As young teenagers, Richard Williams withdrew his daughters from the junior circuit and turned them both professional; he justified his actions to critics by saying the girls should concentrate on school where they were both A grade students.

Too young to compete in World Tennis Association events, the teenagers played in private events and their games improved dramatically.

Of age, Venus was the first to reach a major final, but lost the US Open to Martina Hingis. Serena then won the US Open in 1999. The following year she won Wimbledon. For the moment, Serena remains the more successful player.

Both sisters had a tough start to the millennium as they both had injuries, with Venus even stating she was considering retiring from professional tennis. However, she came back and won Wimbledon in 2000 after beating her sister Serena in the semi-final. They both went on to take the doubles title at the tournament.

They also represented the US in the Sydney Olympics, with Venus becoming the first woman since Helen Wilis Moody to win a gold medal in both the singles and doubles games.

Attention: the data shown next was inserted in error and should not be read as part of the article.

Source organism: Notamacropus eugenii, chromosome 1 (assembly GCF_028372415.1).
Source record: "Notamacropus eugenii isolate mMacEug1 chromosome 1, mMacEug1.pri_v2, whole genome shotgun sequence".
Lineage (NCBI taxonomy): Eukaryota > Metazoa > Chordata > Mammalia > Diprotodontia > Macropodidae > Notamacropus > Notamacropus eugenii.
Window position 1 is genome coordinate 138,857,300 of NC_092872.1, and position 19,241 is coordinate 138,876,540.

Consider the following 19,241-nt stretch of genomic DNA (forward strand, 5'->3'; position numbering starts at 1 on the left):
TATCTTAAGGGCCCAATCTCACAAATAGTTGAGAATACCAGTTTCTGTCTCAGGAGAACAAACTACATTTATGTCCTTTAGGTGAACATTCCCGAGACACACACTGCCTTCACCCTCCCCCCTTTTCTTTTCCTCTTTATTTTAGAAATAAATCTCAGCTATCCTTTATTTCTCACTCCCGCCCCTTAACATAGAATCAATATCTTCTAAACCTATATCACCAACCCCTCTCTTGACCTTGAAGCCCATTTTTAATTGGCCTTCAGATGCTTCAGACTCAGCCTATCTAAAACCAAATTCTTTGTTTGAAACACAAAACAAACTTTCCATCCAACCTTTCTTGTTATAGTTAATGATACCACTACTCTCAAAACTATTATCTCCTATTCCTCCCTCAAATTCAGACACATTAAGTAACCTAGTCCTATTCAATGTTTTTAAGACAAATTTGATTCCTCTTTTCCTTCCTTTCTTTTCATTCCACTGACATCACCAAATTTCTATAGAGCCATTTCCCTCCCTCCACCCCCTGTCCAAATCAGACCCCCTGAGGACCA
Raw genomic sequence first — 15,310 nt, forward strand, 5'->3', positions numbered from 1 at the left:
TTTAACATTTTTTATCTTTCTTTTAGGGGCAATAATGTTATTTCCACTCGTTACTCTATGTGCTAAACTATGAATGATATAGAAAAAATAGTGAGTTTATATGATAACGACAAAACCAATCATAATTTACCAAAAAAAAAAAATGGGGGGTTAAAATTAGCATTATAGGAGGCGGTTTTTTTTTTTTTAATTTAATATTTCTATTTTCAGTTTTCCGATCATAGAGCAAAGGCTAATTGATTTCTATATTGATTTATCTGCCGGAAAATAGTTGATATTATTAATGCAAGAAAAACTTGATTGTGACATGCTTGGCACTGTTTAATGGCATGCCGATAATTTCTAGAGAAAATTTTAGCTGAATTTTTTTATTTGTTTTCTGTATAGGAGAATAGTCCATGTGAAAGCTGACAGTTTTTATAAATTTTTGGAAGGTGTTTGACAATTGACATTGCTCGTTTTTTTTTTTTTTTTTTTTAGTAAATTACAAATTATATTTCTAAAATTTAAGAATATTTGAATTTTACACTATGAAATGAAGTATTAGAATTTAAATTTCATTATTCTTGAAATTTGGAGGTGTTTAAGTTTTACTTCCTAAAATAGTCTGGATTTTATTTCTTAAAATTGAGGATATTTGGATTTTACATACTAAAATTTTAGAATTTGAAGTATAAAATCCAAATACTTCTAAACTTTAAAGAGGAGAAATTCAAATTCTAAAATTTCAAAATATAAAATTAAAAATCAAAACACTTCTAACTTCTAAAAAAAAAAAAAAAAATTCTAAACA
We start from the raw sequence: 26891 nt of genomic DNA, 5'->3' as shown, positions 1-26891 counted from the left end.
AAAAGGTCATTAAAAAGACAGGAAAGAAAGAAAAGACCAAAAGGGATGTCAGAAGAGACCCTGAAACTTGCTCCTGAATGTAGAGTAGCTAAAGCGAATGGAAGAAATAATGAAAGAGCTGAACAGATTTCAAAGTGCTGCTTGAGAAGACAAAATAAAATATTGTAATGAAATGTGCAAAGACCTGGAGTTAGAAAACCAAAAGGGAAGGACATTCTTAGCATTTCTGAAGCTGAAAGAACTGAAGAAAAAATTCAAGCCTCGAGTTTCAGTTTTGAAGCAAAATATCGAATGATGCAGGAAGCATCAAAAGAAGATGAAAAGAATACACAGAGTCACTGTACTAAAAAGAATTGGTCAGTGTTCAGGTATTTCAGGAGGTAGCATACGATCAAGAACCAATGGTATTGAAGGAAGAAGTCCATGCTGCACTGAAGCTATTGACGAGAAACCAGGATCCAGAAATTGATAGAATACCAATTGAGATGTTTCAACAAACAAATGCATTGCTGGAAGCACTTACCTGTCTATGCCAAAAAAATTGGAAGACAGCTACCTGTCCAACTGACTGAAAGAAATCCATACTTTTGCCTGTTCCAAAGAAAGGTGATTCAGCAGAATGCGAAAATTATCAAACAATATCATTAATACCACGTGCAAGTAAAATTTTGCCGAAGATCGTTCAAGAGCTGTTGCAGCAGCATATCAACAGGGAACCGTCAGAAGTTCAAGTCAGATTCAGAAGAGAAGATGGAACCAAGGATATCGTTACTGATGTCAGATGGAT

Serena had an up and down season in 2001 but triumphantly made her way to the final of the US Open, where she met her sister. This was the first time since 1884 that two sisters had faced each other in a grand slam final. Venus's maturity won out and she took the title.

In 2002 and 2003, the sisters met in four consecutive grand slam finals with Serena winning each time. She has won a grand total of 13 single grand slams and 12 doubles, ranking her the sixth best player in history.

Serena has also been ranked the women's world number one five times, with the most recent being 2 November 2009. She lost this title in 2010 after standing on a piece of broken glass for which she received 18 stitches in her foot, which prevented her from finishing the season.

This turned out to be a serious injury requiring surgery as it led to a blood clot. She finished 2010 ranked fourth in the world, before making her return to the tennis world in 2011.

Venus on the other hand has won seven single grand slams and 12 in doubles and has been ranked the world number one on three separate occasions. In 2011, she was diagnosed with Sjorgen's Syndrome, an autoimmune disease, which has affected her tennis ability.

She is planning to make a return to the circuit in 2012.

Source: http://www.thebiographychannel.co.uk/biographies/venus-serena-williams.html